'The Bachelor' Chris Soules has chosen: What makes relationships last?
Season 19 of 'The Bachelor' concluded with yet another proposal. How likely is it to last, and what factors predict successful marriages?
“It's not work for us. It's natural, and it's like we both want the same thing, and it feels so right, and it feels so perfect, and that's what I want for the rest of my life. I love you," Mr. Soules told Ms. Mischoff before he proposed, reported EOnline.
But, will that love be enough to make the relationship last?
Unfortunately, the track record of both “The Bachelor” and its offshoot, “The Bachelorette,” does not reflect in favor of lasting relationships, let alone marriage. Over the course of 12 years and nearly 30 combined seasons, only five couples from the reality shows are still together. Almost two-thirds of the relationships ended within a year of the shows’ finales.
Sean Lowe, from “Bachelor” season 17, married contestant Catherine Giudici, and thus far they have been one of the few successful couples. After celebrating their one year wedding anniversary in January, they weighed in on why they think “Bachelor(ette)” relationships often fail.
“It makes perfect sense!” Mr. Lowe told Us Magazine. “You spend just a small amount of time with that person before getting engaged, which sounds nuts. I still can't believe that we got engaged at the end of that thing.” He continued: “You leave the show, you get into the real world and find out like, 'Oh, crap! Being in a relationship isn't always easy and it actually takes work.”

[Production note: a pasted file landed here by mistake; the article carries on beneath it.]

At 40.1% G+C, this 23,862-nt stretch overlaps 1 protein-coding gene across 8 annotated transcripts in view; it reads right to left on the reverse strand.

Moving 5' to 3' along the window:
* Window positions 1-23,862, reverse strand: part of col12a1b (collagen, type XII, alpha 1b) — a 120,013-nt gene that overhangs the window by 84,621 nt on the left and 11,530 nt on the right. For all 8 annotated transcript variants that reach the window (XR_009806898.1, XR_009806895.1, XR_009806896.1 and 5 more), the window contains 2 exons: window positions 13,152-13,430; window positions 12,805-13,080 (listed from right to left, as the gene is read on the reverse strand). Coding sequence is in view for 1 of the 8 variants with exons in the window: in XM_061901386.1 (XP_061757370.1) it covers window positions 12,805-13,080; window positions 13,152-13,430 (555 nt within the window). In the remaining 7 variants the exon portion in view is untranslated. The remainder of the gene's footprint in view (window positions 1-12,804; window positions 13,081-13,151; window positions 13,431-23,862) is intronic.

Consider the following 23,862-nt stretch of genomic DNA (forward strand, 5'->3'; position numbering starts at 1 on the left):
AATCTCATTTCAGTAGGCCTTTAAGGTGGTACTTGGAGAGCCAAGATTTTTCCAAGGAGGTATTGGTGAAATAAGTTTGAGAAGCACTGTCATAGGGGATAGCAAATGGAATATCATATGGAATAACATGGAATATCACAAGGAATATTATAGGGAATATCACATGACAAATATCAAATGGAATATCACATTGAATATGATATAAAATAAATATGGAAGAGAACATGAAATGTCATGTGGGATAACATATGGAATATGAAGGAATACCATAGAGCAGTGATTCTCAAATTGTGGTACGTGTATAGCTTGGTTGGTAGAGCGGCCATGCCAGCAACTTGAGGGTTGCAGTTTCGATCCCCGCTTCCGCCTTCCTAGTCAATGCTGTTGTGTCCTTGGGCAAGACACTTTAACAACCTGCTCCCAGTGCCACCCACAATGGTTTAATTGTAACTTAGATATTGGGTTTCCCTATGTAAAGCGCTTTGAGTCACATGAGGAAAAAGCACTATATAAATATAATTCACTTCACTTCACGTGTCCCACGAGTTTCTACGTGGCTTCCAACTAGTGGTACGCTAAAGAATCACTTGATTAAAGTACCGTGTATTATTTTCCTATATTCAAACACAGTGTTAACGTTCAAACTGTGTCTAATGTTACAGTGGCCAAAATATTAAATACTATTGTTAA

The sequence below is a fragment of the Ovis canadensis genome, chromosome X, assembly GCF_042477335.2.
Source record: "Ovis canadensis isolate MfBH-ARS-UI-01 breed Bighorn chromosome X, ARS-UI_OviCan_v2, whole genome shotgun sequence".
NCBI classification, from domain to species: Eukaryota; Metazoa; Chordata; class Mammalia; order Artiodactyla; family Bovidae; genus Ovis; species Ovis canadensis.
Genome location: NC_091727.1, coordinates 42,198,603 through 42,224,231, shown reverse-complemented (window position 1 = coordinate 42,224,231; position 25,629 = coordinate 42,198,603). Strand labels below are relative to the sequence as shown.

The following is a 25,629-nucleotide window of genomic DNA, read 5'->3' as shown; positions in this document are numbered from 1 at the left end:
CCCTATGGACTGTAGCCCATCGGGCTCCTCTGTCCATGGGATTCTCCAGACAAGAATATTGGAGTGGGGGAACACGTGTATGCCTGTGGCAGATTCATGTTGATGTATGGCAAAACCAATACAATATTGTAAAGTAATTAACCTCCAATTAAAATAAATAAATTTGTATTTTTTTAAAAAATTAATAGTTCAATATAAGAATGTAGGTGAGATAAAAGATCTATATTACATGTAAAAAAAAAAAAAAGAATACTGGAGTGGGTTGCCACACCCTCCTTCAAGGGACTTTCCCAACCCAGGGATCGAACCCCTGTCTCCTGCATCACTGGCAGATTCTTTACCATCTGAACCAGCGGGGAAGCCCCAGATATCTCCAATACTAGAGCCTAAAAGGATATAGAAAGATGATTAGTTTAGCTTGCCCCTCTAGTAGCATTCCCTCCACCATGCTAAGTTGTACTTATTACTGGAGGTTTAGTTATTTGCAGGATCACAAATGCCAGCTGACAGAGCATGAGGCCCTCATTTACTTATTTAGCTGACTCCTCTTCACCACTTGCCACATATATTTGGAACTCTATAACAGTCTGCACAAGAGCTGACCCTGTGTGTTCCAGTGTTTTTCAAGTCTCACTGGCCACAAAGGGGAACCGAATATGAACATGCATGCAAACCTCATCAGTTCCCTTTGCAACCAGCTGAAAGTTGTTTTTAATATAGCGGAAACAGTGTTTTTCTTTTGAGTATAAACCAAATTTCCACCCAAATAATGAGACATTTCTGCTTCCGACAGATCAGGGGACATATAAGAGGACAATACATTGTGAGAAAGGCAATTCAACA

According to the website, ScienceofRelationships.com, the main reasons reality show relationships do not last is because they are too romantic and too short for couples to develop a relationship foundation that will last once the cameras stop rolling. Talking about groceries and laundry evokes much less romance than exotic vacations and sunset yacht cruises. The level of romance produced in the show creates strong feelings of love, but it is not sustainable and often leads to unrealistic expectations.
“These couples often attempt to recapture the initial excitement that drew them together, but if they fail, they may re-evaluate the relationship and focus even more on their partner’s flaws, which can spell the end of the relationship,” ScienceofRelationships reports.
So if speed and romance are not the answer to a lasting relationship, what factors can determine a successful union?
In a study called “The Love Lab,” researcher John Gottman at the University of Washington analyzed the ways in which newlyweds interacted. He designed a “lab” that mimicked a beautiful bed and breakfast retreat. He then watched couples interact, and used these interactions to predict the success of their marriages.
By looking at two traits – kindness and generosity – he and his colleagues were able to predict whether a couple would remain together after six years with 94 percent accuracy.
“There’s a habit of mind that [successful couples] have . . . which is this: they are scanning social environment for things they can appreciate and say thank you for. They are building this culture of respect and appreciation very purposefully. [Non-successful couples] are scanning the social environment for partners’ mistakes,” Gottman explained in an interview with The Atlantic.
Gottman continues to say that extending kindness is not always easy. For many people, it is something that has to be practiced, especially in moments of anger or conflict when being kind to a partner is the last thing someone wants to do. However, it is in these moments that it matters the most.
“[Successful couples] tend to think about kindness as a muscle. They know that they have to exercise it to keep it in shape. They know, in other words, that a good relationship requires sustained hard work,” The Atlantic reports.